Sausage tree (Kigelia africana)
This tree is found across tropical Africa, growing up to 20-25 m high. It produces hard, long, gourd-like fruits – giving it the common name sausage tree. Its large dark-red flowers are popular with birds who feed on their copious nectar, although the trees are pollinated by bats and hawk-moths when the flowers open at night. The long heavy fruits can be up to 90 cm in length and 12 kg in weight and are sometimes used as a purgative in local medicines; however they are toxic to humans. They can also do considerable damage if they fall on vehicles or unsuspecting passersby. Read more about this unusual tree.
Glory of the sun (Leucocoryne coquimbensis)
The genus Leucocoryne is a group of bulb-forming plants native to Chile, which have commonly been called ‘glory of the sun’ since the 1920s when plant collector Clarence Elliot coined the phrase. 'Glory of the sun' (Leucocoryne coquimbensis) has purple-blue flowers, with bright yellow centres and like all the species in the genus, these flowers appear in late spring, just before the plants die down for the summer. The long, narrow leaves appear in late autumn. Chile has over 5,200 native plant species and around half are unique to the country. Many are also widely used in horticulture. Read more about this plant.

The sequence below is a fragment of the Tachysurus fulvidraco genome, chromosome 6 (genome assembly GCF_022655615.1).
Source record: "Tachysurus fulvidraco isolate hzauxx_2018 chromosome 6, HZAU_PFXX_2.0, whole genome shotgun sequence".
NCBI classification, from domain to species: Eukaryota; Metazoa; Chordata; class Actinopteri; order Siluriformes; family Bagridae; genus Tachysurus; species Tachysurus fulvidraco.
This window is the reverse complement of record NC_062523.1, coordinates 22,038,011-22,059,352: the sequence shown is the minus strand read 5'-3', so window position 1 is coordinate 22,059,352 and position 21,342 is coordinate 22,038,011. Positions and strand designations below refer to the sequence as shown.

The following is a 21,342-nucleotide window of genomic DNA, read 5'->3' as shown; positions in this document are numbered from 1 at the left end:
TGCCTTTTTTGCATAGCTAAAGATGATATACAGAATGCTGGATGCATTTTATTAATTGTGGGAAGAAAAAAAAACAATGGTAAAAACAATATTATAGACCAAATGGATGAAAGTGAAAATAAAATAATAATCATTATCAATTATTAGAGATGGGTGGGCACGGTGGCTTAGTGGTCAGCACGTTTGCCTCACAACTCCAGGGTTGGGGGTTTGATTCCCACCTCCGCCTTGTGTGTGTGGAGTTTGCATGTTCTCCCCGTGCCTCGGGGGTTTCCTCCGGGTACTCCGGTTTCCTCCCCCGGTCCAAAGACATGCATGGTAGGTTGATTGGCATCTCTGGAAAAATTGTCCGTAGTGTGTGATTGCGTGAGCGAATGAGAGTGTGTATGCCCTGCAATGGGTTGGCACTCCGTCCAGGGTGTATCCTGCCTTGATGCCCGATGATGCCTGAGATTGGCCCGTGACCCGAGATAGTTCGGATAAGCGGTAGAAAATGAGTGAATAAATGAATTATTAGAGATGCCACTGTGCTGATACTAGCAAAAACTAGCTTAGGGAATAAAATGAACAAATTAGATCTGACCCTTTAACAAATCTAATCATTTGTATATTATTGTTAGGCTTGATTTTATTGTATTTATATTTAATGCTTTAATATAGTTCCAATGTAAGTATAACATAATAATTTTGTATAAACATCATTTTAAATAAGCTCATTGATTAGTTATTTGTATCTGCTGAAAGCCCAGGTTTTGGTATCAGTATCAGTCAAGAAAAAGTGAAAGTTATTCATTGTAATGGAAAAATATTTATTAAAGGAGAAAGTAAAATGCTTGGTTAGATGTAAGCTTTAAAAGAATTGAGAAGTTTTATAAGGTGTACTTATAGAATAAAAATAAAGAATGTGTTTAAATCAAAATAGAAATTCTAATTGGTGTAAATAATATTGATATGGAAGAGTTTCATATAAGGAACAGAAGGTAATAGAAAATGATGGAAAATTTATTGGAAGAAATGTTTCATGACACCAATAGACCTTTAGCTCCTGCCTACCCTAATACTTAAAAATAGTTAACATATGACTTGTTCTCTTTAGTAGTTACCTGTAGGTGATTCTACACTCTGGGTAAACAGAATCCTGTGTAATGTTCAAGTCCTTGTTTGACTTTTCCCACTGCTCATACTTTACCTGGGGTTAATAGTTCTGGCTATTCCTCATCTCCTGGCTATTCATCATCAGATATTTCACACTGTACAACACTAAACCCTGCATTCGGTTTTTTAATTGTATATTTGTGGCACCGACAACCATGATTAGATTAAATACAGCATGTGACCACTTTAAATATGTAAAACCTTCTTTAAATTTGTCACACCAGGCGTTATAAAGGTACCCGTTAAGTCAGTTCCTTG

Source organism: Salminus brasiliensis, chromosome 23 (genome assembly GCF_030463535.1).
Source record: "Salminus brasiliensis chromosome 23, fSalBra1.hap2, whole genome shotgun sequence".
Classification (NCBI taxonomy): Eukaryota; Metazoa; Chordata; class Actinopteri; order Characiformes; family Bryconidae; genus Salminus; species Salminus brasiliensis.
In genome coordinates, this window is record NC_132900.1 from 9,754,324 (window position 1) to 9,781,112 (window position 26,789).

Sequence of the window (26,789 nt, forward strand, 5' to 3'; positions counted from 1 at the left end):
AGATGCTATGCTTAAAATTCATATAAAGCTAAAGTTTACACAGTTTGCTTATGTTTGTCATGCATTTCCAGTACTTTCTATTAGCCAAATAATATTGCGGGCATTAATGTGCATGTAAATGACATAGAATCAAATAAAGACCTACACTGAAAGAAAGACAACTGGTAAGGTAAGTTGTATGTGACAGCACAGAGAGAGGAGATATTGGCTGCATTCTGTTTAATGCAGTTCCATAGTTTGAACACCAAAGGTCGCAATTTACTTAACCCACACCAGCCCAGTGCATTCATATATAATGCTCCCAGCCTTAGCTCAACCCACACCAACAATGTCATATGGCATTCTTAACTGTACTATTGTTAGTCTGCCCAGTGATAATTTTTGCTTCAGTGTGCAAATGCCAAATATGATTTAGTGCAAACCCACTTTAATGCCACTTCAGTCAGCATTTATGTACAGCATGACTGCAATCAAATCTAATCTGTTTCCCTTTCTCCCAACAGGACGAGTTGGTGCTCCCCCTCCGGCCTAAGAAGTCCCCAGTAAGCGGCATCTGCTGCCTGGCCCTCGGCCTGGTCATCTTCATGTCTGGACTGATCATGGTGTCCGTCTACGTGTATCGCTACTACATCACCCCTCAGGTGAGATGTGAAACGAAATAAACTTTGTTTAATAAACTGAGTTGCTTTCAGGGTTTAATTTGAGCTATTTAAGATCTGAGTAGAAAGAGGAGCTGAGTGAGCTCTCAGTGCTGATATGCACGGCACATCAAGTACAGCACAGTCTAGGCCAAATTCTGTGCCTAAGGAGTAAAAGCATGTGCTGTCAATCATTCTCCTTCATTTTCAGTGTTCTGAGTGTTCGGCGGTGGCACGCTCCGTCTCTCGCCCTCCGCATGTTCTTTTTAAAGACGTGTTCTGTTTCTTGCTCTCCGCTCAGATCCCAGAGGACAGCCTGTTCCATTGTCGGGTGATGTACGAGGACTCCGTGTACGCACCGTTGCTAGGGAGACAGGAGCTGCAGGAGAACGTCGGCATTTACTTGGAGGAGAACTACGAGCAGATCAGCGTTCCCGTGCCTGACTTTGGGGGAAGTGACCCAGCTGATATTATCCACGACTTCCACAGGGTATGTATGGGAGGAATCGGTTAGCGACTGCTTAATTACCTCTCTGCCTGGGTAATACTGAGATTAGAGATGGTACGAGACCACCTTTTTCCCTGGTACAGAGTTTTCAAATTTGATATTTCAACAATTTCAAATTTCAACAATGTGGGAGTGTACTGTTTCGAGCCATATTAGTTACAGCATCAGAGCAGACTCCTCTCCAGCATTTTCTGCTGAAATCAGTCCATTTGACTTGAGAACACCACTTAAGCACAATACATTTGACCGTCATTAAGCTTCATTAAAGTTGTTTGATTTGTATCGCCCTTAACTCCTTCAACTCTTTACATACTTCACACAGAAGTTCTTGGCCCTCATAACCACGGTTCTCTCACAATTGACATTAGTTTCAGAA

Yunnan banana (Musa itinerans)
Musa itinerans is a wild banana from south-east Asia with pink fruits, which are an important staple food for wild Asian elephants. It is distributed from north-east India to Vietnam and is also found in China, Laos, Myanmar (Burma) and Thailand. Individual plants commonly grow up to 3-7 m high, but can reach 12 m, with leaves up to 3 m in length and 90 cm in width. Shoots grow from a creeping, elongating underground stem (rhizome) which gives the species name “itinerans”. Musa itinerans was the 24,200th plant species saved at Kew’s Millennium Seed Bank. This number was a significant landmark because it meant that 10% of the world’s wild plant species had been banked. Read more about this wild plant.
Falkland Islands snakeplant (Nassauvia serpens)